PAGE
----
Last week was a bad one for Celtic. It was very nearly a catastrophic one, though. The Champions League qualification collapse at home to Cluj was bad enough, but a League Cup exit to second-tier Dunfermline Athletic would have sunk the Scottish champions into something very close to a crisis.
The Hoops managed to escape such a fate, scoring an extra-time winner through James Forrest, but there was still an inquest into yet another abject performance. After a strong start to the Scottish Premiership season which saw Celtic score 12 times in their opening two fixtures, a sense of malaise has now been allowed to fester.
Leigh Griffiths was quick to admit after the defeat to Cluj that apathy could set in, correctly predicting empty seats for the following home match against Dunfermline. “It’s up to us to put performances on to put bums back on seats,” said the striker, perhaps deflecting somewhat from the criticism angled by many at the club’s board.
“This is how it feels to be Celtic, downsizing again as you know. The Celtic board are gambling 10-in-a-row,” read a banner displayed by the Green Brigade supporters group before Saturday’s game hinting at the disgruntlement within the club’s fanbase over the decisions made by Peter Lawwell recently.
The hiring of Brendan Rodgers back in the summer of 2016 was a watershed moment for the East End club. Before that, Celtic had seemingly been meandering down a path of mediocrity, taking for granted their position at the top of the Scottish game. Empty seats were a common sight towards the end of Ronny Deila’s two-year tenure, with the whole top tier of Celtic Park even closed on occasion.
Rodgers’ arrival reenergised the club and ensured there were few empty seats for the near three seasons he was in charge for. It wasn’t just that the Northern Irishman was the most successful Celtic manager since Martin O’Neill, it was in the way he reversed the contraction of the club which had been apparent before his appointment.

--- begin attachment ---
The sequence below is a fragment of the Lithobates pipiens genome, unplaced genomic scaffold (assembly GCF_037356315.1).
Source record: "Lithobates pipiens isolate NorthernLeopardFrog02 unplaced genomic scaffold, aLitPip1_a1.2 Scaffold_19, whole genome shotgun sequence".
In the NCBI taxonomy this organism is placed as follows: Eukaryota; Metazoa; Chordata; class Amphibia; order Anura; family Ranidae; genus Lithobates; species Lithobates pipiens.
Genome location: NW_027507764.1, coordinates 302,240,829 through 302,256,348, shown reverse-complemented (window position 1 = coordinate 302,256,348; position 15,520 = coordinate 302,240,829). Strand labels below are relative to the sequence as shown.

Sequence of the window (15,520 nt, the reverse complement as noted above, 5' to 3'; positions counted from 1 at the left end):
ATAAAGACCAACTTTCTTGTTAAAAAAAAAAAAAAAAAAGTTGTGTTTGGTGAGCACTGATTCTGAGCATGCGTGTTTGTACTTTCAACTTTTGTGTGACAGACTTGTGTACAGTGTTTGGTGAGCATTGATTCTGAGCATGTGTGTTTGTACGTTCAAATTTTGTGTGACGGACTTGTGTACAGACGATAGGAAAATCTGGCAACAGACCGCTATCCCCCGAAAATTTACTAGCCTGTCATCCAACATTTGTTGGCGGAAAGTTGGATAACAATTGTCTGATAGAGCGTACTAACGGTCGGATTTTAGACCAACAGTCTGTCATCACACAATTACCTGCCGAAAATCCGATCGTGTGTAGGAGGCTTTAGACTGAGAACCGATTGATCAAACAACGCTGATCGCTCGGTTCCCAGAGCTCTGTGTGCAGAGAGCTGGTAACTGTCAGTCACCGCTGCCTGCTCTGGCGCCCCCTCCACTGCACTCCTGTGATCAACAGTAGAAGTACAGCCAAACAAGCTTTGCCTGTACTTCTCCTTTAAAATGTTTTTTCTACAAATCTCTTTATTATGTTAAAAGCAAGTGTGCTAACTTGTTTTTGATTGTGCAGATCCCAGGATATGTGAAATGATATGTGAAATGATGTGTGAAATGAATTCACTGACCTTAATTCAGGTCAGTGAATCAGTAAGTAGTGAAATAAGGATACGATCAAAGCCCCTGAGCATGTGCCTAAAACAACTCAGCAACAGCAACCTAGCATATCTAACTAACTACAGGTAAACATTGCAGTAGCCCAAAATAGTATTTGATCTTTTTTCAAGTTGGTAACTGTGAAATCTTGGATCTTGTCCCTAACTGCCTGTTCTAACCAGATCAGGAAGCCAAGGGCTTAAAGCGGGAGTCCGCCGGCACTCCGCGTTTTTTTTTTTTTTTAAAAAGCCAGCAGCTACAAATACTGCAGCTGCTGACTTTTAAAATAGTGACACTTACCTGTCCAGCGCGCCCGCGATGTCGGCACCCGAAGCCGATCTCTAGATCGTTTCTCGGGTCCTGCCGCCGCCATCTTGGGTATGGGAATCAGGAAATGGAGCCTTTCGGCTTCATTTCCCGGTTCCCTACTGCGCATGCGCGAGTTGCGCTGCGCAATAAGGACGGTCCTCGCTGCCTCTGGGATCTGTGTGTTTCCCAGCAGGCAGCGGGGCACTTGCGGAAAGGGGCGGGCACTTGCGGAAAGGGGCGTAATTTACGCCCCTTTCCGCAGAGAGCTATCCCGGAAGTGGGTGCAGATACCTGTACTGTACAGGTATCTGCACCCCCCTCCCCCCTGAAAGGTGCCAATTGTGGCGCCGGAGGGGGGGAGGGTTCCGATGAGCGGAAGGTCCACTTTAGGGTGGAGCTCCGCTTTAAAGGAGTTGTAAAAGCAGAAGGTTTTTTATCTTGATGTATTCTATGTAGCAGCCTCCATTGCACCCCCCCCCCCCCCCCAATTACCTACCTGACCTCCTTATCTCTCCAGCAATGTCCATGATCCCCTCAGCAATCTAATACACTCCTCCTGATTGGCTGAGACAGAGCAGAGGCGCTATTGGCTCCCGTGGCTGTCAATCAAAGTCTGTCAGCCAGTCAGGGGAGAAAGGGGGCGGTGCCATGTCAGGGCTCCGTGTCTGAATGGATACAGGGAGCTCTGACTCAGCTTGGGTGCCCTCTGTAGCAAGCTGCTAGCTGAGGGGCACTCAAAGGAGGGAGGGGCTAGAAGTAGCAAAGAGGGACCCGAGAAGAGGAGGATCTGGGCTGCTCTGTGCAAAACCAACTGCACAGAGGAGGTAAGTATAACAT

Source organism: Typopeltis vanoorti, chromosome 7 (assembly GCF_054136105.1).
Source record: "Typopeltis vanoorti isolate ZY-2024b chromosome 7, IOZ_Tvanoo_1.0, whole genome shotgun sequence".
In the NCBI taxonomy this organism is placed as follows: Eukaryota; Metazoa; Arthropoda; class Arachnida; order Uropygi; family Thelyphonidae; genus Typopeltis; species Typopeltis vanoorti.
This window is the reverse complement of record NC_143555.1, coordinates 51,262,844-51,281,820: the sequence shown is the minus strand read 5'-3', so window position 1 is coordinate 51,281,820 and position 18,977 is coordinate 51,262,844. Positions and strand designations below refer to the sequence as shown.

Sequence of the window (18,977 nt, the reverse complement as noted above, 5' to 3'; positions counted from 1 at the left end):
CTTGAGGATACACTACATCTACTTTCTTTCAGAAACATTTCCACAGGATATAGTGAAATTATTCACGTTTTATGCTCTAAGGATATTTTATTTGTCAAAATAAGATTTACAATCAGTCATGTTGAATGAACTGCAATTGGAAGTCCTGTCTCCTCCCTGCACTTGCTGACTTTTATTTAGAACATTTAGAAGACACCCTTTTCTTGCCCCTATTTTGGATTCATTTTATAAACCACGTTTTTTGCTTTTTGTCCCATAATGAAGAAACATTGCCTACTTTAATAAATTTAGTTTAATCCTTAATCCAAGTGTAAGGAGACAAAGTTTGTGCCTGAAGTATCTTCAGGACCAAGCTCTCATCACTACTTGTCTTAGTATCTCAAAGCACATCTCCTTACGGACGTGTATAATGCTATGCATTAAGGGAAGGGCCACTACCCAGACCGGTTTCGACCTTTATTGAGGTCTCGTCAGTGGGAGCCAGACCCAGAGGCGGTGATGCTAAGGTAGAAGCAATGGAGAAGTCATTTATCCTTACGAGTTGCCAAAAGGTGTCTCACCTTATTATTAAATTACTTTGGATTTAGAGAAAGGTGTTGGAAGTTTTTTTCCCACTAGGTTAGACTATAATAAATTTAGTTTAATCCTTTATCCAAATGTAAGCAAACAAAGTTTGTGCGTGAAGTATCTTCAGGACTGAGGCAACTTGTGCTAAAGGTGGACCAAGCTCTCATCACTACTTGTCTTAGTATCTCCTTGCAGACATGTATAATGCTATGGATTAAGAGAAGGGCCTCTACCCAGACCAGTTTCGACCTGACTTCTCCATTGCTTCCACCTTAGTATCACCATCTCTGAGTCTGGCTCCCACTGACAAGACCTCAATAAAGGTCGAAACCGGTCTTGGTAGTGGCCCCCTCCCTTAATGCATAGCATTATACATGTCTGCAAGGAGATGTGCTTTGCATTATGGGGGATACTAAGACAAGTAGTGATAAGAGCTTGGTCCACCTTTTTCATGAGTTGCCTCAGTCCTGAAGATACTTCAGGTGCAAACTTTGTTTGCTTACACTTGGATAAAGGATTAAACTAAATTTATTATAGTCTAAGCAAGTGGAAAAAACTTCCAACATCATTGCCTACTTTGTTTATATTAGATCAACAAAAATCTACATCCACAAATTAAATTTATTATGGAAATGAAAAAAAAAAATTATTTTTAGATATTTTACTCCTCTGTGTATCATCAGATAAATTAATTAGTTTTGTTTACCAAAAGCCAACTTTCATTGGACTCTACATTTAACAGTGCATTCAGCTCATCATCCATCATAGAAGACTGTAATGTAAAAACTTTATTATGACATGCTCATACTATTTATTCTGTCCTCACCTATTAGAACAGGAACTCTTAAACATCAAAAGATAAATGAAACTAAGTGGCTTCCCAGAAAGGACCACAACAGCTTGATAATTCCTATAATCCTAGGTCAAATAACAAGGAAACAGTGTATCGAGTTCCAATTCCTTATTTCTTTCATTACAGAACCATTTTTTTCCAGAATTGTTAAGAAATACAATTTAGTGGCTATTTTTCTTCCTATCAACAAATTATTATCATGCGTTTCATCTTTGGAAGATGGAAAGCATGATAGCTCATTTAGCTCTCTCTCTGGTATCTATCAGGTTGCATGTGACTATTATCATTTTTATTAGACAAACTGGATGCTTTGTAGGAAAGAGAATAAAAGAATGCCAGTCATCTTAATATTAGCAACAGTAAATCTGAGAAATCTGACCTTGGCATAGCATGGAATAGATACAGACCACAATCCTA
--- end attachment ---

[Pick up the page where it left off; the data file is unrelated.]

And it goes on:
That contraction, however, has resumed following Rodgers’ exit. It was evident in the hiring of Neil Lennon and in the transfer market activity conducted over the summer. Celtic are undoing all the good work done by Rodgers and it has only taken a matter of months for the Northern Irishman’s legacy to be dismantled.
Of course, the growing sense of malaise has much to do with the ominous challenge building on the other side of the city. Rangers have promised a title tilt before, but they might just be for real this time, winning eight of the nine competitive games they have played so far this season. Their 6-1 demolition of Hibernian and 7-3 aggregate dismantling of FC Midtjylland caught the eye.
All of a sudden, the prospect of Rangers ending Celtic’s league title streak at eight doesn’t seem so farfetched and this is starting to dawn on many of a green and white persuasion. Some Celtic fans have pointed the finger at Lennon, whose questionable decisions contributed to the Cluj loss, but there is something bigger going on at the club.
For so long, Celtic have been Scottish football’s dominant force. They still possess the country’s strongest squad, both in terms of quality, winning mentality and proven track record. But while Rodgers’ time in charge should have given the Hoops a platform to build around the era of glittering success on top, an opportunity has apparently been missed.
Celtic may well keep their Scottish Premiership crown this season and edge closer to the fabled achievement of 10-in-a-row. They might even get to that milestone. But it feels like their downsizing, as the Green Brigade label it, will sooner or later result in a drop-off. The past week pushed them closer to that point.